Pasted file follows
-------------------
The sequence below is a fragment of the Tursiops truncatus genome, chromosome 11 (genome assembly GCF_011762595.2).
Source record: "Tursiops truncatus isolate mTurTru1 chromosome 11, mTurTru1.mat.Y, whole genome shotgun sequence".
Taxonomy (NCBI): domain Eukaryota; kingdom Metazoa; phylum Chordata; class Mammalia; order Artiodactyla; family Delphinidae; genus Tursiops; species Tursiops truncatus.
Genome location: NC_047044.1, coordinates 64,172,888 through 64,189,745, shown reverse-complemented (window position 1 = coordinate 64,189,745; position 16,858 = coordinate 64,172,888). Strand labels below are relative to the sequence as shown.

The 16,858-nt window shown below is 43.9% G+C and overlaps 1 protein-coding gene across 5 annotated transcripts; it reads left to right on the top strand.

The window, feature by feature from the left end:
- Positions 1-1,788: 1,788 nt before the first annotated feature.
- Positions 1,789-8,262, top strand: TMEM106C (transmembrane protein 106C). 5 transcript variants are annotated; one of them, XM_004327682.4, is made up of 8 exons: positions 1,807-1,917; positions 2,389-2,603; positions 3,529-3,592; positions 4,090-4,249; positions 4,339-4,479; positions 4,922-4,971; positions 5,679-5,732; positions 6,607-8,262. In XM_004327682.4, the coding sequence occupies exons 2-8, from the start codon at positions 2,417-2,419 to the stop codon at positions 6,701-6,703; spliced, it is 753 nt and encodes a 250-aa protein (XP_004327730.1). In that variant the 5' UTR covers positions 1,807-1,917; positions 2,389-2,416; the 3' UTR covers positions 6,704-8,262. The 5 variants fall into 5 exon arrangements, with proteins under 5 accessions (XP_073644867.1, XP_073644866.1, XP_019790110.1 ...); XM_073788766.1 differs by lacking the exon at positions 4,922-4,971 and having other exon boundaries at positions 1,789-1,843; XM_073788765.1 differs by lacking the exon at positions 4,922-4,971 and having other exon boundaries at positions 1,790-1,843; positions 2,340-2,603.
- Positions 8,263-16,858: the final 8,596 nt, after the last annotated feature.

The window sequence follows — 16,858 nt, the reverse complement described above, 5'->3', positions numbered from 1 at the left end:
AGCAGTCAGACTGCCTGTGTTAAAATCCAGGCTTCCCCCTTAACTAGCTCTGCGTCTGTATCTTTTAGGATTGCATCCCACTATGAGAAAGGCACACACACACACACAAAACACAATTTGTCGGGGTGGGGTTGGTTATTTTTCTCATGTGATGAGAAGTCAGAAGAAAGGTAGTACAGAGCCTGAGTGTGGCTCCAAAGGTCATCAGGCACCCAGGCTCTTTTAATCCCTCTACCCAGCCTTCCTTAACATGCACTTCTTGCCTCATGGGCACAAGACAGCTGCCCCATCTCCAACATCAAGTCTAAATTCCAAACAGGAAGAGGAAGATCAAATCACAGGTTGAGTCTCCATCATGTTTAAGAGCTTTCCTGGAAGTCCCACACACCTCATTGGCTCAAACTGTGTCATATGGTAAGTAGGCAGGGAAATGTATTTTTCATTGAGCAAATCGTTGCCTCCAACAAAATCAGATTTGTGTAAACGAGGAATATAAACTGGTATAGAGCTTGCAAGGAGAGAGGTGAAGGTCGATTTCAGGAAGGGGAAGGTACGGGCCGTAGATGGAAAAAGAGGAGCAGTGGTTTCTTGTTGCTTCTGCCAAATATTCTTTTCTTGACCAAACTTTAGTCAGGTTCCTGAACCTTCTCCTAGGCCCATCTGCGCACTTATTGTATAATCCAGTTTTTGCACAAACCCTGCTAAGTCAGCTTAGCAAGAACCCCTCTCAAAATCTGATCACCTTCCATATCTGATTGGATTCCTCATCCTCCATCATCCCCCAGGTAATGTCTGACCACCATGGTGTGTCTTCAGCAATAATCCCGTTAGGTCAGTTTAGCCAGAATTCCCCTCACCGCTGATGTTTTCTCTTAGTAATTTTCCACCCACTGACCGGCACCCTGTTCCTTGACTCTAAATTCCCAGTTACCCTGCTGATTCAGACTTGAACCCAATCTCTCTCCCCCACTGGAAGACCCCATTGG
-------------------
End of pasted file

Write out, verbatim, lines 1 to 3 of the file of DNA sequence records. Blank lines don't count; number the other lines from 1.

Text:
The sequence below is a fragment of the Tursiops truncatus genome, chromosome 11 (genome assembly GCF_011762595.2).
Source record: "Tursiops truncatus isolate mTurTru1 chromosome 11, mTurTru1.mat.Y, whole genome shotgun sequence".
Taxonomy (NCBI): domain Eukaryota; kingdom Metazoa; phylum Chordata; class Mammalia; order Artiodactyla; family Delphinidae; genus Tursiops; species Tursiops truncatus.